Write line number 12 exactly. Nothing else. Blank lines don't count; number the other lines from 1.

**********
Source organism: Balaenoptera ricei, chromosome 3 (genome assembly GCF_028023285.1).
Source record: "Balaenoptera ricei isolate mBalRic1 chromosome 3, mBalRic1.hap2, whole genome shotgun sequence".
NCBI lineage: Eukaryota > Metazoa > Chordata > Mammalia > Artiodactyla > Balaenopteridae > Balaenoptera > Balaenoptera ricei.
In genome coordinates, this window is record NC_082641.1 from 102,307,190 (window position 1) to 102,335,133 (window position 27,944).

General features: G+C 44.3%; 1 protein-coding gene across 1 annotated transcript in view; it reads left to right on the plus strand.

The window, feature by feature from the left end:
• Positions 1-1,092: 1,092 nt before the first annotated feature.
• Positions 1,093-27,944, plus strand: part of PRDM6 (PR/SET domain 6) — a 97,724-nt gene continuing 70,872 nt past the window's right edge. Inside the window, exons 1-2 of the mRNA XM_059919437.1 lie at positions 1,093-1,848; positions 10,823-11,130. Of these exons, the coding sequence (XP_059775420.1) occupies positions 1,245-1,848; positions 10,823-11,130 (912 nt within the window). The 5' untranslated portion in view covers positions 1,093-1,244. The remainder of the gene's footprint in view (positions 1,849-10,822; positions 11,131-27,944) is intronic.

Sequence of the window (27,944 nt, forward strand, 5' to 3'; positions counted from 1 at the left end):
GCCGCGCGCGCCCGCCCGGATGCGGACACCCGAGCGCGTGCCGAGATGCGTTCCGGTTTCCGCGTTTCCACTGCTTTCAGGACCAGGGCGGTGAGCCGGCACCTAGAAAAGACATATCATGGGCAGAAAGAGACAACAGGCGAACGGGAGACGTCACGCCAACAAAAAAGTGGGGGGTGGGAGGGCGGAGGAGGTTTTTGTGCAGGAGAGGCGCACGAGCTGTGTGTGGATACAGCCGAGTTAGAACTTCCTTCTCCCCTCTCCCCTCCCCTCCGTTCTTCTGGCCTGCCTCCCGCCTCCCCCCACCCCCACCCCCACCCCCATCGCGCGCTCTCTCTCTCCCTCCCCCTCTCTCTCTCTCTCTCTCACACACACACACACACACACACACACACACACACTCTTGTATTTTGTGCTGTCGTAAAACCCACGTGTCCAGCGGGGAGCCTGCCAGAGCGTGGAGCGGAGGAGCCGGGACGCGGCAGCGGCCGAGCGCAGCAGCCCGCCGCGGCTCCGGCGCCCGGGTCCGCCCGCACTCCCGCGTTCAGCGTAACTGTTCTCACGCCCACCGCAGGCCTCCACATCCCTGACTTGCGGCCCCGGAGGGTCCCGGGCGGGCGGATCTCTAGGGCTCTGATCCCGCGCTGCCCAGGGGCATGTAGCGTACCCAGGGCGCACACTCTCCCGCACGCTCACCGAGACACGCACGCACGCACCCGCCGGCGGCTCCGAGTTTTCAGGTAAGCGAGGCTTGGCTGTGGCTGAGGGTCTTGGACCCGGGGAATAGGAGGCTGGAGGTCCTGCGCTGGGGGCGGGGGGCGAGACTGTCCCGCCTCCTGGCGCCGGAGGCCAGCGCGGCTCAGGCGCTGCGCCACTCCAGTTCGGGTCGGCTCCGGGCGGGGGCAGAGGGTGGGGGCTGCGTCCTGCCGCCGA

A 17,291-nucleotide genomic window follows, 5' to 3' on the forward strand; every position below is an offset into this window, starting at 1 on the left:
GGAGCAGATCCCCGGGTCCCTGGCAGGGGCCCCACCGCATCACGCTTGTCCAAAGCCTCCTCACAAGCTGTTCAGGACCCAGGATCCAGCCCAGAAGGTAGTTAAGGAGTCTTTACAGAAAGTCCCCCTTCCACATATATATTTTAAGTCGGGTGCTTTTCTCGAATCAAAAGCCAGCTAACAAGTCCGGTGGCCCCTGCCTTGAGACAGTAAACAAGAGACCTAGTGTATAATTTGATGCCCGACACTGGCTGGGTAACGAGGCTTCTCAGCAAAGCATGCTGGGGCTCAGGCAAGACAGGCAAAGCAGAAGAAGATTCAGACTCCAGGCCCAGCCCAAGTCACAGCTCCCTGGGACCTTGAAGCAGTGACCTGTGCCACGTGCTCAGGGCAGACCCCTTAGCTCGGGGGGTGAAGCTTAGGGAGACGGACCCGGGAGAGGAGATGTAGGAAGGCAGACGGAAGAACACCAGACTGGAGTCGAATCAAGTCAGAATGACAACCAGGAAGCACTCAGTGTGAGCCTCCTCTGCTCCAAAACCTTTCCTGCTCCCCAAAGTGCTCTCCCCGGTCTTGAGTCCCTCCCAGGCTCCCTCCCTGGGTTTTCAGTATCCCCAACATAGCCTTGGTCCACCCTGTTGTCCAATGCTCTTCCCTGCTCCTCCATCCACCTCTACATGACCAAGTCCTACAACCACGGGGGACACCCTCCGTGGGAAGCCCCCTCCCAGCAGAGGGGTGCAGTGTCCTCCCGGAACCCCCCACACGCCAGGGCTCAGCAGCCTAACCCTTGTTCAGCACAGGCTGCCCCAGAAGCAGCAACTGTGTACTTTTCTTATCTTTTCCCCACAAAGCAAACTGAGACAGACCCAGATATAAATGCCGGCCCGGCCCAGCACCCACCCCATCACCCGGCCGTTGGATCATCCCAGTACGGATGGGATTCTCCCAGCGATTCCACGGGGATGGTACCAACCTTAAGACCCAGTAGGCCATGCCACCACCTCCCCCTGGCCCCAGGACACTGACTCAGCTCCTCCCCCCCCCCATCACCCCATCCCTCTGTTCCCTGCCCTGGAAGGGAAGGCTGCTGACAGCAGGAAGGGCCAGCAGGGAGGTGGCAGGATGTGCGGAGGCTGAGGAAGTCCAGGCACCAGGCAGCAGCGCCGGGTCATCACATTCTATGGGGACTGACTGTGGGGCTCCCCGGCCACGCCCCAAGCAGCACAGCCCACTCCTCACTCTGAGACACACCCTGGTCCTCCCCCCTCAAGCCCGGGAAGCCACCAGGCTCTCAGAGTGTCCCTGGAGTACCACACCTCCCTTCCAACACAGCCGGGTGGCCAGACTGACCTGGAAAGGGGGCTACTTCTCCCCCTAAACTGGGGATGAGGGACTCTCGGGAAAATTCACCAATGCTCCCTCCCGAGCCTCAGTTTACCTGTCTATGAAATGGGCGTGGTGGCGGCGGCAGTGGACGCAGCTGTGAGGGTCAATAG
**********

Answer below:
GGAGCAGATCCCCGGGTCCCTGGCAGGGGCCCCACCGCATCACGCTTGTCCAAAGCCTCCTCACAAGCTGTTCAGGACCCAGGATCCAGCCCAGAAGGTAGTTAAGGAGTCTTTACAGAAAGTCCCCCTTCCACATATATATTTTAAGTCGGGTGCTTTTCTCGAATCAAAAGCCAGCTAACAAGTCCGGTGGCCCCTGCCTTGAGACAGTAAACAAGAGACCTAGTGTATAATTTGATGCCCGACACTGGCTGGGTAACGAGGCTTCTCAGCAAAGCATGCTGGGGCTCAGGCAAGACAGGCAAAGCAGAAGAAGATTCAGACTCCAGGCCCAGCCCAAGTCACAGCTCCCTGGGACCTTGAAGCAGTGACCTGTGCCACGTGCTCAGGGCAGACCCCTTAGCTCGGGGGGTGAAGCTTAGGGAGACGGACCCGGGAGAGGAGATGTAGGAAGGCAGACGGAAGAACACCAGACTGGAGTCGAATCAAGTCAGAATGACAACCAGGAAGCACTCAGTGTGAGCCTCCTCTGCTCCAAAACCTTTCCTGCTCCCCAAAGTGCTCTCCCCGGTCTTGAGTCCCTCCCAGGCTCCCTCCCTGGGTTTTCAGTATCCCCAACATAGCCTTGGTCCACCCTGTTGTCCAATGCTCTTCCCTGCTCCTCCATCCACCTCTACATGACCAAGTCCTACAACCACGGGGGACACCCTCCGTGGGAAGCCCCCTCCCAGCAGAGGGGTGCAGTGTCCTCCCGGAACCCCCCACACGCCAGGGCTCAGCAGCCTAACCCTTGTTCAGCACAGGCTGCCCCAGAAGCAGCAACTGTGTACTTTTCTTATCTTTTCCCCACAAAGCAAACTGAGACAGACCCAGATATAAATGCCGGCCCGGCCCAGCACCCACCCCATCACCCGGCCGTTGGATCATCCCAGTACGGATGGGATTCTCCCAGCGATTCCACGGGGATGGTACCAACCTTAAGACCCAGTAGGCCATGCCACCACCTCCCCCTGGCCCCAGGACACTGACTCAGCTCCTCCCCCCCCCCATCACCCCATCCCTCTGTTCCCTGCCCTGGAAGGGAAGGCTGCTGACAGCAGGAAGGGCCAGCAGGGAGGTGGCAGGATGTGCGGAGGCTGAGGAAGTCCAGGCACCAGGCAGCAGCGCCGGGTCATCACATTCTATGGGGACTGACTGTGGGGCTCCCCGGCCACGCCCCAAGCAGCACAGCCCACTCCTCACTCTGAGACACACCCTGGTCCTCCCCCCTCAAGCCCGGGAAGCCACCAGGCTCTCAGAGTGTCCCTGGAGTACCACACCTCCCTTCCAACACAGCCGGGTGGCCAGACTGACCTGGAAAGGGGGCTACTTCTCCCCCTAAACTGGGGATGAGGGACTCTCGGGAAAATTCACCAATGCTCCCTCCCGAGCCTCAGTTTACCTGTCTATGAAATGGGCGTGGTGGCGGCGGCAGTGGACGCAGCTGTGAGGGTCAATAG